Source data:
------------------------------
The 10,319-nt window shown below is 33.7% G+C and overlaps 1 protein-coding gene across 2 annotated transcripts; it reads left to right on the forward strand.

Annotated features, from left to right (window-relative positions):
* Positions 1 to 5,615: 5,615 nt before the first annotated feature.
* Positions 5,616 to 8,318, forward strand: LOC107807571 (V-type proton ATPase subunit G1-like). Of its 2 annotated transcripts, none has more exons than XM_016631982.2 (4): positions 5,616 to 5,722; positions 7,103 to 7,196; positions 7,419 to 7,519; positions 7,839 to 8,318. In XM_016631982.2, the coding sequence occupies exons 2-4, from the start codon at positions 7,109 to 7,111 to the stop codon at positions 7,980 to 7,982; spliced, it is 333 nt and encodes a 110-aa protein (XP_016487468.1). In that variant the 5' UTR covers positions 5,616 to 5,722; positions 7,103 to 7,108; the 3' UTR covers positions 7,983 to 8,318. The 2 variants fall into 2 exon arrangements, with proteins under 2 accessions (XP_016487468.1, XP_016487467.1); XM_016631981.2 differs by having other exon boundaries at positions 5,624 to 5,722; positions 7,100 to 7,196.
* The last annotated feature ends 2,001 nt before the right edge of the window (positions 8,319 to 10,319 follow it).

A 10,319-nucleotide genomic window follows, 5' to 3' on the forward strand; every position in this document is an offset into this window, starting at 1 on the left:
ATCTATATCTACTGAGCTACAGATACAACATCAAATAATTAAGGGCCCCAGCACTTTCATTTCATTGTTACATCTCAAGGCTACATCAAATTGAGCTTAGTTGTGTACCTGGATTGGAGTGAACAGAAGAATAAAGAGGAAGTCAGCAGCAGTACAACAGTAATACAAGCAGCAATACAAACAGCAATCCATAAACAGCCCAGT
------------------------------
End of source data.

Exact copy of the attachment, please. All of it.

The 10,319-nt window shown below is 33.7% G+C and overlaps 1 protein-coding gene across 2 annotated transcripts; it reads left to right on the forward strand.

Annotated features, from left to right (window-relative positions):
* Positions 1 to 5,615: 5,615 nt before the first annotated feature.
* Positions 5,616 to 8,318, forward strand: LOC107807571 (V-type proton ATPase subunit G1-like). Of its 2 annotated transcripts, none has more exons than XM_016631982.2 (4): positions 5,616 to 5,722; positions 7,103 to 7,196; positions 7,419 to 7,519; positions 7,839 to 8,318. In XM_016631982.2, the coding sequence occupies exons 2-4, from the start codon at positions 7,109 to 7,111 to the stop codon at positions 7,980 to 7,982; spliced, it is 333 nt and encodes a 110-aa protein (XP_016487468.1). In that variant the 5' UTR covers positions 5,616 to 5,722; positions 7,103 to 7,108; the 3' UTR covers positions 7,983 to 8,318. The 2 variants fall into 2 exon arrangements, with proteins under 2 accessions (XP_016487468.1, XP_016487467.1); XM_016631981.2 differs by having other exon boundaries at positions 5,624 to 5,722; positions 7,100 to 7,196.
* The last annotated feature ends 2,001 nt before the right edge of the window (positions 8,319 to 10,319 follow it).

A 10,319-nucleotide genomic window follows, 5' to 3' on the forward strand; every position in this document is an offset into this window, starting at 1 on the left:
ATCTATATCTACTGAGCTACAGATACAACATCAAATAATTAAGGGCCCCAGCACTTTCATTTCATTGTTACATCTCAAGGCTACATCAAATTGAGCTTAGTTGTGTACCTGGATTGGAGTGAACAGAAGAATAAAGAGGAAGTCAGCAGCAGTACAACAGTAATACAAGCAGCAATACAAACAGCAATCCATAAACAGCCCAGT